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Changing Tracks on Rail Safety: The Case for Better Data


Is Australia undergoing a rail safety crisis?

The Office of the National Rail Safety reported that, from 2017 to 2018, collisions between trains, vehicles, and people on Australian railways leapt significantly. Over the same time period, the number of “Signal Passed At Danger” (SPAD) incidents jumped more than 66%, from 365 to more than 600 — signaling higher risk profiles for national rail operators and their infrastructure.

What can rail operators do to reinforce the safety of the workers in their care and the customers they serve?

Any solution must acknowledge one simple principle: you can’t fix what you can’t see. Greater infrastructure visibility helps rail operators understand why safety incidents occur, detect causation trends, and use that insight to refine standards and procedures for safer operations. But to gain that visibility, operators need data: high-quality, real-time information about how their trains, drivers, and other equipment operate. Acquiring and harnessing such data requires newer, more powerful platforms, as well as increased performance and agility from the underlying communications network. In fact, renewed focus on safety could be the catalyst that propels transport railway communications infrastructure into the future.

Closing the gap in railway visibility

Current GSMR network voice-based communications provide limited visibility to rail operators. The adoption of efficient, data-oriented, 4G/LTE networks for rail promises to provide a far fuller picture of railway operations, enabling everything from real-time monitoring of equipment, to live streaming High Definition (HD) on-board cameras and other video-centric devices. And the breadth of this picture goes well beyond the trains themselves; live video streams, for example, can provide an invaluable safety monitoring function for construction sites or at potential collision sites, such as railway crossings. With the advent of Software-Defined Camera (SDC) capabilities and distributed edge computing, such systems could automatically detect and alert operators to potential safety events, from imminent collision to workers in distress.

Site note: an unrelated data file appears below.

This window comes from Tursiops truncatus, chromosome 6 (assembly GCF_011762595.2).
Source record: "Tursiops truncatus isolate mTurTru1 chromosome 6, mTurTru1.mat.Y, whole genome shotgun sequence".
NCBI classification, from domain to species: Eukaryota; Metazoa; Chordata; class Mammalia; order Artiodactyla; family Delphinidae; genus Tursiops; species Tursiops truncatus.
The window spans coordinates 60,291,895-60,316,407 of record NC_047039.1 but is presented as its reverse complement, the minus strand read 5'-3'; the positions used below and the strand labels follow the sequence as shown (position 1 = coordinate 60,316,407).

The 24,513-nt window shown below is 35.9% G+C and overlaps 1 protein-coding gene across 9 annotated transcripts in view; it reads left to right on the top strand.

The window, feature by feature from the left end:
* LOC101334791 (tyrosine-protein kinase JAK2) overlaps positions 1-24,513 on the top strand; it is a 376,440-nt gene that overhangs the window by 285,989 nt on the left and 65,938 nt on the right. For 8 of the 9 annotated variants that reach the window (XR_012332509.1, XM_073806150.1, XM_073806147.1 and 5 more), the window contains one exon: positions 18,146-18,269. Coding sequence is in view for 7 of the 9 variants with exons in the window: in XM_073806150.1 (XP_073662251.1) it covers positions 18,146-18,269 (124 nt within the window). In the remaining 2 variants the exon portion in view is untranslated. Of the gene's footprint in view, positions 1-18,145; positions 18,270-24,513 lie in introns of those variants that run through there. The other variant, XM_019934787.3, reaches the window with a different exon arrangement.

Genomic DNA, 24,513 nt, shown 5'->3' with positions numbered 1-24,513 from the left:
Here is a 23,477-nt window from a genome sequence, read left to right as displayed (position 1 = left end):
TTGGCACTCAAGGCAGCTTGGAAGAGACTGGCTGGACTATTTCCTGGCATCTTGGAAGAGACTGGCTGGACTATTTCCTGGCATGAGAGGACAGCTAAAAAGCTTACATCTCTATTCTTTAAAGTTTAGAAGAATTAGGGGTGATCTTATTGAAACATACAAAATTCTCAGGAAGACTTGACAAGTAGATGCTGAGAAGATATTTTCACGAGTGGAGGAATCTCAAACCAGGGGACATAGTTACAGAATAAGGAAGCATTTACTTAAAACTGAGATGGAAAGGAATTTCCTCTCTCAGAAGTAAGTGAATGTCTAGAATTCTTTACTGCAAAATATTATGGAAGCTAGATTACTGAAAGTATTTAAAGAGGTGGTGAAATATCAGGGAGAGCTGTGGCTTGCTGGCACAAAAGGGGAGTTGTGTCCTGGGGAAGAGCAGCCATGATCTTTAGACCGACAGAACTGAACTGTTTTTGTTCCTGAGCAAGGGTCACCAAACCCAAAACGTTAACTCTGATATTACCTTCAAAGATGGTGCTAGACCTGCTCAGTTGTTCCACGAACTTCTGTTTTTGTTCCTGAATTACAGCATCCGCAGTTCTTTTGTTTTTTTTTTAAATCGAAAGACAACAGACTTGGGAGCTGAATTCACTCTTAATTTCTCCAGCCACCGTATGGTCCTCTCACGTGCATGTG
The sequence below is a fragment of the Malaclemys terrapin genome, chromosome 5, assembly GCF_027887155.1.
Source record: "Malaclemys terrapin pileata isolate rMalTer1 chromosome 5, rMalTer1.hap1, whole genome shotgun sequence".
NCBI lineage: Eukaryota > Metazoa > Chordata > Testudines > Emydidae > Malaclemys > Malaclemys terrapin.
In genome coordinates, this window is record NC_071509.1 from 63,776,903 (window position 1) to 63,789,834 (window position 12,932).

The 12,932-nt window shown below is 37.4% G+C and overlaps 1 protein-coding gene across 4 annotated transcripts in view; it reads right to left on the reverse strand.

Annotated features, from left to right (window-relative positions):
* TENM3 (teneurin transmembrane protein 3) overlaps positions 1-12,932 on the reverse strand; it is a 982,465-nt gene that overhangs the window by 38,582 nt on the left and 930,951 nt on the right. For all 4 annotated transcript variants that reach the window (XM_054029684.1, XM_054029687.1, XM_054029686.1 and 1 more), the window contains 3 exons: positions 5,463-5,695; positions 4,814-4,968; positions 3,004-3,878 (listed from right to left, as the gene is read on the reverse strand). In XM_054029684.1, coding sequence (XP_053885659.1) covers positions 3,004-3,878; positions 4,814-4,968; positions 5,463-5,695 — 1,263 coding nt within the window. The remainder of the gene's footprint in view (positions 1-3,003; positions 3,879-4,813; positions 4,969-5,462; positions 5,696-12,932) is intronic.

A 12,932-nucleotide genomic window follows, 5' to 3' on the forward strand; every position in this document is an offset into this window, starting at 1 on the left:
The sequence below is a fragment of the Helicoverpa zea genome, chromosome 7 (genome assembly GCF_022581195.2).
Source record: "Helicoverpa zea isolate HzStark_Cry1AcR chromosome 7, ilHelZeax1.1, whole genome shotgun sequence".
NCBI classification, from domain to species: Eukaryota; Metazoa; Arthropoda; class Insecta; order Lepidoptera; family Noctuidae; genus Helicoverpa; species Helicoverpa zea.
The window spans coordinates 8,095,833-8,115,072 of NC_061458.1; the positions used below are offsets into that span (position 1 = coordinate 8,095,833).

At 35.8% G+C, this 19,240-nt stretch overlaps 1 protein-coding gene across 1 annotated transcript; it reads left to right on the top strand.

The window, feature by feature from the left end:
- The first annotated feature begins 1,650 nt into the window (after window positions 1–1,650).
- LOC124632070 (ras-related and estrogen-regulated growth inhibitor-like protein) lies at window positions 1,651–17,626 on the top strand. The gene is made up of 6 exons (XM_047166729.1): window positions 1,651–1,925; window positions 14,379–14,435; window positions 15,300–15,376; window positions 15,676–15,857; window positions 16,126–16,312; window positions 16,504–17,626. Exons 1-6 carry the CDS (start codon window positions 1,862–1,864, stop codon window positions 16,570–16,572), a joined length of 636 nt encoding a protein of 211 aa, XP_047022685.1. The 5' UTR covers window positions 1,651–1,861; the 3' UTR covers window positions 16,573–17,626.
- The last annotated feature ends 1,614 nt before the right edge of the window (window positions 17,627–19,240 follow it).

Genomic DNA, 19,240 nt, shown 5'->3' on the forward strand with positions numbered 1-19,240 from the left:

For this sort of data to improve safety performance on Australian railways, operators will need two things: highly capable and robust connectivity networks, and centralized platforms to consolidate, analyze, and react to operational data — and quickly. A renewed focus on safety, therefore, gives operators an opportunity to introduce mature 4G/LTE technology while existing GSMR technology transitions to its end-of-life.

While 4G/LTE is considered new by the rail industry, mobile carriers have been using it to serve both consumer and industry customers for more than ten years. Indeed, the mobile industry has already evolved the next generation of mobile technology — 5G — in line with overall advances in Information Technology (IT). Rail operators can therefore turbocharge network improvements by adopting next generation mobile innovations early.

Huawei’s AirFlash solution, for example, incorporates 5G technology features to expedite train-to-ground communications, allowing for near real-time availability of gigabytes of HD video, which could otherwise only be collected manually at the end of the day. Such technologies enable railway operators to efficiently extract network data and provide insights for more proactive, faster, responsive decision-making in terms of safety and operations.

Harmonizing tracks of data

Operators should consider how they can integrate and analyze different streams of data on a single control platform. This is especially important in the effort to improve safety. Potential risks often only reveal themselves when a range of different metrics, each inconclusive on their own, are considered as part of a bigger situational overview. The more comprehensively rail operators can collect and consolidate their data, the more effectively they can apply solutions — such as automation and the deployment of AI technology — to analyze and act upon it, resulting in far greater responsiveness.

Rail operators may well benefit from standardizing their networks, monitoring equipment, and data platforms, for greater ease of data integration. Just as harmonization of railway gauges and tracks significantly improves the flow of passengers and cargo between different operators, “data harmonization” with standardized systems and platforms can streamline the flow of data for faster, more accurate operations and safety monitoring.

With Australia ramping up investment in rail as the backbone of Smart Cities and smart industry, operators must prepare themselves for larger infrastructure footprints and more complex operations, as well as the higher safety risk profiles that both inevitably bring. Their priorities should include: highly capable and robust network connectivity; increasing centralized and distributed computing power, allied with massive storage; and tapping into diverse sources of operational data with both network and compute resources. All this will allow operators to better understand why safety incidents happen, take steps to minimize their occurrence, and even predict and prevent risks to life. This is why it is imperative that operators consider how data can help and what kind of networks they will need to make that data work, at every stage of rail development and renewal. Doing so promptly will, quite literally, help save lives.